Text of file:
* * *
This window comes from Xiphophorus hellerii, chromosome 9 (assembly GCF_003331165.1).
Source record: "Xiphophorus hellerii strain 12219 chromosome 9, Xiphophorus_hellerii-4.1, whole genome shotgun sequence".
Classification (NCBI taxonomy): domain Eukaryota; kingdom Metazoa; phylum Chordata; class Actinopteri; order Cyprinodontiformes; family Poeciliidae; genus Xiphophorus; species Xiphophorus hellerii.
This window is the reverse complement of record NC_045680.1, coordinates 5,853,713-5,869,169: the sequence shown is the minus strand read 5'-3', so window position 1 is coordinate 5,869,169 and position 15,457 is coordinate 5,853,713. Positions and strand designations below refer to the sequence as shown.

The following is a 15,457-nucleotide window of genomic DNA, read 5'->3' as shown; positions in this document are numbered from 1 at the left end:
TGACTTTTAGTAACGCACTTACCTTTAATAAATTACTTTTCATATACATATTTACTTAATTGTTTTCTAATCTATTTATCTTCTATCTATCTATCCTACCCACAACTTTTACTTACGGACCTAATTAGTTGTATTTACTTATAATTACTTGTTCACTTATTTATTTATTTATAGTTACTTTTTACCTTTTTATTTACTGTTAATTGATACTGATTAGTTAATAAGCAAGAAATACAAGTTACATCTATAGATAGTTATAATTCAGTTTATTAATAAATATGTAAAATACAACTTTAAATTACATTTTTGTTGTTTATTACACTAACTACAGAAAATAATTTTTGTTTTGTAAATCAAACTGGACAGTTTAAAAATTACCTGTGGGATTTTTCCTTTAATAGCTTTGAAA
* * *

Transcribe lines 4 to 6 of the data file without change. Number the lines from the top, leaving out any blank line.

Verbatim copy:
This window is the reverse complement of record NC_045680.1, coordinates 5,853,713-5,869,169: the sequence shown is the minus strand read 5'-3', so window position 1 is coordinate 5,869,169 and position 15,457 is coordinate 5,853,713. Positions and strand designations below refer to the sequence as shown.

The following is a 15,457-nucleotide window of genomic DNA, read 5'->3' as shown; positions in this document are numbered from 1 at the left end:
TGACTTTTAGTAACGCACTTACCTTTAATAAATTACTTTTCATATACATATTTACTTAATTGTTTTCTAATCTATTTATCTTCTATCTATCTATCCTACCCACAACTTTTACTTACGGACCTAATTAGTTGTATTTACTTATAATTACTTGTTCACTTATTTATTTATTTATAGTTACTTTTTACCTTTTTATTTACTGTTAATTGATACTGATTAGTTAATAAGCAAGAAATACAAGTTACATCTATAGATAGTTATAATTCAGTTTATTAATAAATATGTAAAATACAACTTTAAATTACATTTTTGTTGTTTATTACACTAACTACAGAAAATAATTTTTGTTTTGTAAATCAAACTGGACAGTTTAAAAATTACCTGTGGGATTTTTCCTTTAATAGCTTTGAAA